Physically-Based Realistic Fire Rendering
Vincent Pegoraro, Steven G. Parker
[paper] [slides] [bibtex]
Abstract: Accurately rendering fires is a challenging problem due to the various subtle ways in which the electromagnetic waves interact with this complex participating medium. We present a new method for physically-based rendering of flames from detailed simulations of flame dynamics which accounts for their unique characteristics. Instead of relying on ad-hoc models, we build on fundamental molecular physics to compute the spectrally dependent absorption, emission and scattering properties of the various chemical compounds found in the fire. Combined with a model of the refractive process, and with tone-mapping techniques simulating the visual adaptation of a human observer, we are able to generate highly realistic renderings of various types of flames, including colorful flames containing chemical species with very characteristic spectral properties.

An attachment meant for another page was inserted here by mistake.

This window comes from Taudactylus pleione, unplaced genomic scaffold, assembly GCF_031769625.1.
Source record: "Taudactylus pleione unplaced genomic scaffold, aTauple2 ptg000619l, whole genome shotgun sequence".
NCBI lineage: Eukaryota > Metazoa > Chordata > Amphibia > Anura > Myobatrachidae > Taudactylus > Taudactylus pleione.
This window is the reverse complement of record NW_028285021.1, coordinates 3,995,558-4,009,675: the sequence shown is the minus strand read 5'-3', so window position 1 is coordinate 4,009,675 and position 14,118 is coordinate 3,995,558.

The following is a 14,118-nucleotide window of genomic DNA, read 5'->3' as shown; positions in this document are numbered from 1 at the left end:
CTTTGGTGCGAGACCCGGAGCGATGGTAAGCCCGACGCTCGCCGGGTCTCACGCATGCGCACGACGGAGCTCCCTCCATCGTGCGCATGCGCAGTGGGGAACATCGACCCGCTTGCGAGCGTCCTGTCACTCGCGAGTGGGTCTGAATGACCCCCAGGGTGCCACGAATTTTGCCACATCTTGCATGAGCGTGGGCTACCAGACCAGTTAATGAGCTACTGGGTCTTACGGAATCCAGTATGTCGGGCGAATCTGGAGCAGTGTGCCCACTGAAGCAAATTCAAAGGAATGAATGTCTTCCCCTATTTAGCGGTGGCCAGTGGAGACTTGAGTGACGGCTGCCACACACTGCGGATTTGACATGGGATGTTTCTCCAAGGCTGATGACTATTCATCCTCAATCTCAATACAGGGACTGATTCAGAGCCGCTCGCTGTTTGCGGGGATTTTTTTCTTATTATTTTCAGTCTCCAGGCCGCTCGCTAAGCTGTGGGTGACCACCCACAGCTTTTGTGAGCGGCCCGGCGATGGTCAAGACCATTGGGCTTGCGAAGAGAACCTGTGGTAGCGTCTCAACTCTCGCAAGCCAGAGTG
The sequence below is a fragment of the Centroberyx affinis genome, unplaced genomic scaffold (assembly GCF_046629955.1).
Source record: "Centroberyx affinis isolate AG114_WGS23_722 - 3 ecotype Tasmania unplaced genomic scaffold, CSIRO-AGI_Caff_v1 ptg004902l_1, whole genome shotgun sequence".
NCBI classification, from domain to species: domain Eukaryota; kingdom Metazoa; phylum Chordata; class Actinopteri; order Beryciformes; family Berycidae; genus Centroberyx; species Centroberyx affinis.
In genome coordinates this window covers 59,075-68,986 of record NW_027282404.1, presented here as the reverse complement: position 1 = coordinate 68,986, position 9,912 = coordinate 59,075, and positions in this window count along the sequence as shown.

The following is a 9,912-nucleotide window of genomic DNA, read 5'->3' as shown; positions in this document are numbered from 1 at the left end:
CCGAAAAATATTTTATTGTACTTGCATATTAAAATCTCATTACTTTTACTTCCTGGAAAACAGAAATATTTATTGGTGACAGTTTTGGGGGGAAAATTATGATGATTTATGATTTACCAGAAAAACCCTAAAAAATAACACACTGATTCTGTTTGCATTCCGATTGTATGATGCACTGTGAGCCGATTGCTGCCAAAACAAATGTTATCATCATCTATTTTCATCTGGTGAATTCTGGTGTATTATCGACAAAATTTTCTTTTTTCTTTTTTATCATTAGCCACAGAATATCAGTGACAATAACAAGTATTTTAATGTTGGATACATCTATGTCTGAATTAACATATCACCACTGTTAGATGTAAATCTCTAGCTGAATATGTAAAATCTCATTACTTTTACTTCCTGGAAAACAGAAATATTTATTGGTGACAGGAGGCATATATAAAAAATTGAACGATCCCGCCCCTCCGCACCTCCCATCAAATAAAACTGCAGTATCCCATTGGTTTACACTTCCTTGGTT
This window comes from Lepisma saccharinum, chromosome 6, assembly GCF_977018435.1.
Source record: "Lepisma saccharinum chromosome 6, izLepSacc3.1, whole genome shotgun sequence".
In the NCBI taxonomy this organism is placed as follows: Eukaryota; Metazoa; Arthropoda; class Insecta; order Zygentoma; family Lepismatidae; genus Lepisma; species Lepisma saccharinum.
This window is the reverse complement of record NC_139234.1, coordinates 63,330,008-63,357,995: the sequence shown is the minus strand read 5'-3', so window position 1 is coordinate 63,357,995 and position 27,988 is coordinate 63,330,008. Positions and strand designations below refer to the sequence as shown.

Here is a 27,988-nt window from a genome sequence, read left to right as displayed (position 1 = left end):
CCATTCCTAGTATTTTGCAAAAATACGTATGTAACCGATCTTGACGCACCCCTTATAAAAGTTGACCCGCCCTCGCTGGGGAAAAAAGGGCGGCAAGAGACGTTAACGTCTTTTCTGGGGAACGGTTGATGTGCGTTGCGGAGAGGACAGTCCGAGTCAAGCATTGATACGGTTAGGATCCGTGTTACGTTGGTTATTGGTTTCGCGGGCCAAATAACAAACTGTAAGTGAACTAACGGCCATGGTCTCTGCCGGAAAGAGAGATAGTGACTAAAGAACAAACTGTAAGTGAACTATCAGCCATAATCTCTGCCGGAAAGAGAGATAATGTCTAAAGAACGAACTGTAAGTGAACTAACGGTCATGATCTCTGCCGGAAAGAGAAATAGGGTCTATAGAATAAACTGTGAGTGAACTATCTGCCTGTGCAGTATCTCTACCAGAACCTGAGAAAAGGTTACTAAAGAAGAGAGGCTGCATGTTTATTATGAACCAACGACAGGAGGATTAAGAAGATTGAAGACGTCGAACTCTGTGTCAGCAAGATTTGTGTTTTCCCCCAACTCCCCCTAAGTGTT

Rendering of a methane pool fire simulation typically dominated by the radiation
from soot particles and rendering of a spectroscopy experiment using Sodium.
A path-traced scene where the flame is the unique source of illumination.
Modeling the adaptation of the visual system allows for a faithful reproduction
of the colors observed when looking at a flame under different lighting conditions.
Modeling of the refractive properties inducing the warping of the background brick pattern and
slight caustics on the floor near the flame envelop, and causing the straight wood stick to appear warped.
Video including figures and comments.